I used to be a lot more afraid of what people think of me – in this context, if I write something Not Interesting Enough – but since I’ve been cannibalising my own identity I care a lot less about that. I still care, just that it no longer bothers me enough. I think it is like an invisible prison to be subscribed to Some Great Idea of our selves.

There was this vivid moment one day this year, probably spurred by a conversation with my partner that I asked: so what if people think I am a loser? That was followed by, so what if I am really a loser? I don’t know how and when, but suddenly it didn’t matter so much anymore, the idea that I could possibly be a loser. Also suddenly, I started to wonder why the hell did it make me hurt so much? The only possible explanation I could conjure is: we’re programmed instinctively to react badly to being perceived as useless, because that could threaten our survival in more primitive times. It is still threatening now, but at the very least we don’t get kicked out of our tribe and be left out to die in the open because they would rather conserve their resources than to feed a seemingly “useless” person. As I am writing this, I question too, is that a myth? There were probably tribes who were better at taking care of their weak, depending on their collective strength.

The process of personal transformation fascinates me. Time and time again, I had suddenly realised how certain things that used to bother me so, so much, no longer has power over me. It doesn’t feel very linear or gradual. It sort of snowballs in the background.


Last weekend, I was a panel to talk about passion and suffering. To cope with my social anxiety, I made a deck of slides to cue myself on what I wanted to say. I am relatively cynical, so I am not sure a ten-minute lightning talk would be meaningful or have an actual impact. But see, this is a pervasive old narrative I have, that things we choose to do have to be impactful or it is not worth doing. I want to be able to do things simply because I think I want to do them, and there could be a multitude of reasons why. In this case, I am not sure how people felt after listening, but the day after while walking to get breakfast alone I felt this inner-clarity: that the deck of slides was only made possible because of the past few years of self-analysis and investigation into my own suffering. It may not change anyone else’s life, but the process that cumulated into those slides changed mine.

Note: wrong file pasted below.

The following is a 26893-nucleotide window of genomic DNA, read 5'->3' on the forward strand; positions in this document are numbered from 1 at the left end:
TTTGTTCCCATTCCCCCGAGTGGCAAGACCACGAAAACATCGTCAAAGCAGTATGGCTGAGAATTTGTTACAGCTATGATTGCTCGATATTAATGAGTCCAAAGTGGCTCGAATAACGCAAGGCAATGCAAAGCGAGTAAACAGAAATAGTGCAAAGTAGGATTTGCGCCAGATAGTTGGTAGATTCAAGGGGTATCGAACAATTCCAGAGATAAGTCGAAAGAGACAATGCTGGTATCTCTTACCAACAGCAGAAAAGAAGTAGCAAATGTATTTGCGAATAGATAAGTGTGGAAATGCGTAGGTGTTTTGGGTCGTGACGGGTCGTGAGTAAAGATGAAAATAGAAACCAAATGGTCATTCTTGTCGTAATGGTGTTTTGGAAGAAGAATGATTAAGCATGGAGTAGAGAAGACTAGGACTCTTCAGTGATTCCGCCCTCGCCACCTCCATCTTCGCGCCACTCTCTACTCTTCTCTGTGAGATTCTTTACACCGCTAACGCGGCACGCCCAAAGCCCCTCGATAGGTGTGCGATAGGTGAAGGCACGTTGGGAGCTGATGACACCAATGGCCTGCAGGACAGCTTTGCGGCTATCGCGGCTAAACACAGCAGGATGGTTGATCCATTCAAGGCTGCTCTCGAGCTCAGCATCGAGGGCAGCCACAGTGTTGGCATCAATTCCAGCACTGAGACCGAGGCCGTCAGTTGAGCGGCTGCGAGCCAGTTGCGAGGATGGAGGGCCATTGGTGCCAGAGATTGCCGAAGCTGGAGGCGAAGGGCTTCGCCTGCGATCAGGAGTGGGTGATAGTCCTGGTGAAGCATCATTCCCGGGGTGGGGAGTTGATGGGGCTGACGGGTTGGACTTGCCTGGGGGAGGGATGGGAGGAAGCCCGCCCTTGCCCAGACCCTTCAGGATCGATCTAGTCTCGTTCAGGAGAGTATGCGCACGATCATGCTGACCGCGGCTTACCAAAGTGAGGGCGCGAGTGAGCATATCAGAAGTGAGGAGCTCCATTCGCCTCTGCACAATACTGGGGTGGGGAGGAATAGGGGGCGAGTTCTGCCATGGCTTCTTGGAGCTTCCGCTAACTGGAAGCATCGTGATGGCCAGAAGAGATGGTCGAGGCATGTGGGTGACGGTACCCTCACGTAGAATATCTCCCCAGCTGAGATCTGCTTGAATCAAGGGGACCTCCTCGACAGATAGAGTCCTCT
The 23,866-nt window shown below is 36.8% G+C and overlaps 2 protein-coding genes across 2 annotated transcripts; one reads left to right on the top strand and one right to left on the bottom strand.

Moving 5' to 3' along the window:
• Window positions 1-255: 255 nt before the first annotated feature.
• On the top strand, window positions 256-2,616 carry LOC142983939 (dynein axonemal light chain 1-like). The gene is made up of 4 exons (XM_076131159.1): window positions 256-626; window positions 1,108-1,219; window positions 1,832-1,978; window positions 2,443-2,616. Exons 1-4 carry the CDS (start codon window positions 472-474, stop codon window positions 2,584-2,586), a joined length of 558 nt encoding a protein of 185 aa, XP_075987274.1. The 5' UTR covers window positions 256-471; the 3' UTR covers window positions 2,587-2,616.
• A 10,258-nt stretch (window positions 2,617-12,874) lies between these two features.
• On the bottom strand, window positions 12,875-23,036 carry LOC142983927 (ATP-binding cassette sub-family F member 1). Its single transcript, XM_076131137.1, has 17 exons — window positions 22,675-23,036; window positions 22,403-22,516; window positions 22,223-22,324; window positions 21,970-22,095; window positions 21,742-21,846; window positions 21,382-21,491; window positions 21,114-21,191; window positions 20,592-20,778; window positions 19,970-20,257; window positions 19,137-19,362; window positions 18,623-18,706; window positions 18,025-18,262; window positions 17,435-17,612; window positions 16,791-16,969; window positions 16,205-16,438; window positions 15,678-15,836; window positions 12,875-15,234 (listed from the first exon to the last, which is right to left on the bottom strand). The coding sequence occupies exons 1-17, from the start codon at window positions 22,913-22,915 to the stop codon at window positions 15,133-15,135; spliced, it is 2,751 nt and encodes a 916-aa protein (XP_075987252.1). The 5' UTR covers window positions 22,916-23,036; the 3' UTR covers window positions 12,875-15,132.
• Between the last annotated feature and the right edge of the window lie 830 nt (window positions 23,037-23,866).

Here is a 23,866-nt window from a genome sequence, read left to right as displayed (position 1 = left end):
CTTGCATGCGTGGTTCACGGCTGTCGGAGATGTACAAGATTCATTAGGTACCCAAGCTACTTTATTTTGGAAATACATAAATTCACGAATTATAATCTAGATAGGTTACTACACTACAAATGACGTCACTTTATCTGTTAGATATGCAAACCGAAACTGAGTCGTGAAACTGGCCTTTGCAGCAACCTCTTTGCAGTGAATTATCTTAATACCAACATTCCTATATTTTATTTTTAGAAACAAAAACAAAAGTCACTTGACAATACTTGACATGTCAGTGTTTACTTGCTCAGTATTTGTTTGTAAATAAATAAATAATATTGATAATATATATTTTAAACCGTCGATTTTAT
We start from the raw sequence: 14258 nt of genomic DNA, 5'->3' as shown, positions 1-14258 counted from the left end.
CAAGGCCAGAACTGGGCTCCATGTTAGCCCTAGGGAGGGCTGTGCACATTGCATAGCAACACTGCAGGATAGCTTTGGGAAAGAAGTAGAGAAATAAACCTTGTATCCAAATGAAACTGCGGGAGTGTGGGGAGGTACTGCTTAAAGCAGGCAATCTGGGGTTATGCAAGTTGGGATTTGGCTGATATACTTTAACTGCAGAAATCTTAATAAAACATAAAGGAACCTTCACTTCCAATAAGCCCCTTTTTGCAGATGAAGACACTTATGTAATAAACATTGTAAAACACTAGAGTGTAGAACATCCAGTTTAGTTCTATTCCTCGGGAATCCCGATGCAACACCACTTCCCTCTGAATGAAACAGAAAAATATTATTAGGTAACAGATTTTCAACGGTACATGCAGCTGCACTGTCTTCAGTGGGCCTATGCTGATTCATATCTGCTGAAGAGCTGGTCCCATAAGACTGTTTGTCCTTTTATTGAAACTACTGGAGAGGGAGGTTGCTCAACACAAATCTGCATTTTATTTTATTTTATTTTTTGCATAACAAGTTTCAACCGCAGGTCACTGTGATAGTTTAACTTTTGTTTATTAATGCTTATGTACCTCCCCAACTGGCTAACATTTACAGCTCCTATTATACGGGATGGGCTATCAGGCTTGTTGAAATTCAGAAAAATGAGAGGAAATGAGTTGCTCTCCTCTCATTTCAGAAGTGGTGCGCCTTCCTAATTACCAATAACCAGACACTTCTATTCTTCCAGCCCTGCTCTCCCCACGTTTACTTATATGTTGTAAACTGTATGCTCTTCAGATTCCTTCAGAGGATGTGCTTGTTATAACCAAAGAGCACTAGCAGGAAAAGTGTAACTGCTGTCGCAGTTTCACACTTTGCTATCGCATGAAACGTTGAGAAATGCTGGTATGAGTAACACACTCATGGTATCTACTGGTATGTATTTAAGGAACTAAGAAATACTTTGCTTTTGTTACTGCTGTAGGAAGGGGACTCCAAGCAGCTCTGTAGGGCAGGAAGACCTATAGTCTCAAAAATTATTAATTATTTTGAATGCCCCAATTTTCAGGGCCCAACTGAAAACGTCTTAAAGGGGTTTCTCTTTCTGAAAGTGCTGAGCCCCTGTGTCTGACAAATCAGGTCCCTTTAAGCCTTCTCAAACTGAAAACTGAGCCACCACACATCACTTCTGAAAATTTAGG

I was only able to spend this much time because I quit my job and industry. I am in a privileged position for sure. I know not everyone can do this, and I have immense existential and survivor’s guilt. But to have that privilege and still continue to be a blind asshole is something I don’t want for myself. I have come to a point where I deeply recognised that my own suffering has caused me to relate to other people and myself in various unhealthy ways. It has handicapped me psychologically, emotionally and physically.

I get triggered all the time. I still do. These triggers cause me to react unhealthily to them, and I lose the capacity to respond meaningfully. It could be something as innocuous as a colleague making a remark about me, and I feel like they are attacking my entire integrity. Or I spend days ruminating over something someone said, and it may not even be directed at me. I had constantly passed on my suffering to other people unconsciously. It could be a passive aggressive joke. Or giving people advice through my narrow worldview. Or something a lot more gray and subtle like over-empathising with someone’s suffering and enabling their behaviour. Or to not be capable of seeing the whole and reacting poorly because I felt threatened.

It is of no wonder I felt so exhausted all the time. I was also exhausting people all the time. To be able to look back and clearly see that is saddening, threatening and yet illuminating. To go from I think I was a Very Nice Person to OMG I was an Unconscious Unaware Unintentional Asshole has been quite a process.

It has been a long journey, to develop the self-compassion for myself because I just couldn’t see an alternative timeline for myself, and yet to accept my role in my circumstances. The acceptance of my personal role is a shock to my identity, and I could say the majority of it was unconscious, but the power comes from making the decision to try to re-inhabit that role, this time with as much consciousness and agency as possible.

I change not because I want to be a better person, not because I want to change the world, but simply because I wish to reduce my own suffering. The hope in reducing one’s suffering comes from the hope that despite overwhelming odds, we can attempt to transform our inner-worlds, so that our inner-worlds can co-exist peacefully and meaningfully with the outer-world. I may not change the world, but I have changed my personal world: the dynamics of the relationships I have with other people and my self.